How Long Do You Keep a Client? (Warning: The Client's Answer May Differ)
By Jean Caragher and Rick Telberg
New studies conducted by The Bay Street Group and the Capstone Marketing Group illuminate several very significant gaps between the opinions of clients and their CPAs. These studies allow us to begin to understand what our clients really think.
We used a combination of survey responses and interviews in our research. We surveyed both clients and CPAs. Our client respondents are high-ranking decision makers from companies that are the bread and butter of every CPA firm.
• 89 percent of the clients surveyed are senior executives
• 51 percent of them carry the title of CFO or Comptroller
• Another 22 percent are owners or CEOs
• Another 17% identify themselves as senior management.
All client respondents come from good-sized companies. Sixty percent of them work in companies employing more than 100 people. When we slice and dice the data by company size, the findings are consistent. This means that our client respondents essentially know what they want from their CPA firms. Whether the companies are big or small, they know a good accounting service when they see it.
They are a tough, knowledgeable, understanding and informed audience. They are the professionals. They are the kind of clients we want for our business.
GAP #1: THE TENURE GAP
We asked clients “How long has your CPA firm worked for you?” And, we asked CPAs “How long have you worked with your clients?”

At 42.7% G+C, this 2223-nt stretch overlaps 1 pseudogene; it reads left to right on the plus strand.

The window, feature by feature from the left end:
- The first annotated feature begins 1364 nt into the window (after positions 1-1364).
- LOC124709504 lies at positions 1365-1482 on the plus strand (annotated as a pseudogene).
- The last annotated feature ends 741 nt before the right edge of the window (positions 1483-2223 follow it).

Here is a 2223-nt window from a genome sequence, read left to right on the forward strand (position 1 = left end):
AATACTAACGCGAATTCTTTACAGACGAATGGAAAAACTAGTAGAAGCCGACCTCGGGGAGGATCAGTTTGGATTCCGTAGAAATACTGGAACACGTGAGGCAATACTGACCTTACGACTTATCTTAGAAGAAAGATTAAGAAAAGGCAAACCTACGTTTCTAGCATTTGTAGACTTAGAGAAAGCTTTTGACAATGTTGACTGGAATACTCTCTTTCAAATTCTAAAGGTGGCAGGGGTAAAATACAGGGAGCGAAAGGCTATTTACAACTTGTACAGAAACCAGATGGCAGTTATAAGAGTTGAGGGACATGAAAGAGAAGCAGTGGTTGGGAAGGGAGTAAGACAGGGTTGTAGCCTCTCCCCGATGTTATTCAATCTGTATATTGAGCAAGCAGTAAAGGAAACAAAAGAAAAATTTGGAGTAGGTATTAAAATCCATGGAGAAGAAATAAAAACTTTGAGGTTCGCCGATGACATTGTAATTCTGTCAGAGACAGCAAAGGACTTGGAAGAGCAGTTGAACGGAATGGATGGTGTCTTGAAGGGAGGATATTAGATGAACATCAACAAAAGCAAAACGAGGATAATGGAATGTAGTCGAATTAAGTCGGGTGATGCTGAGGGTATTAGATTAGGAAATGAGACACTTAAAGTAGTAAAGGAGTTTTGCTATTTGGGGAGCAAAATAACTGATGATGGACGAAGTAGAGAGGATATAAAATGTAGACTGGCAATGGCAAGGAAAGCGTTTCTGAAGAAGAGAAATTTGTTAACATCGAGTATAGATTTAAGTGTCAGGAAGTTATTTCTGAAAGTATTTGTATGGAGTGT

Most of the clients interviewed say they have worked with their current CPA firm for one to five years. However, when asked the reciprocal question, CPAs in Public Accounting said they worked with their clients on average more than ten years.
This gap appears significant. However, it might not be as big a gap as it seems. This comparison might tell us more about personnel turnover rates in client companies than about a misunderstanding between CPAs and their clients.
If the average tenure of a corporate CFO, especially in the largest companies, is three to five years, the data might point to service disruptions when personnel changes occur in the client companies.
Brief tenure on the client side of the relationship makes it incumbent upon the CPA firm to nurture multiple relationships within client companies.
Building and maintaining those relationships is critical to ensure that strong enough relationships in the client company will remain despite personnel changes. These relationships will be necessary to keep the client company with your firm.
For more about the Seven Keys to Successful CPA Firm Management, download the executive summary (PDF, 11 pages) at http://sevenkeyscpa.com/exec.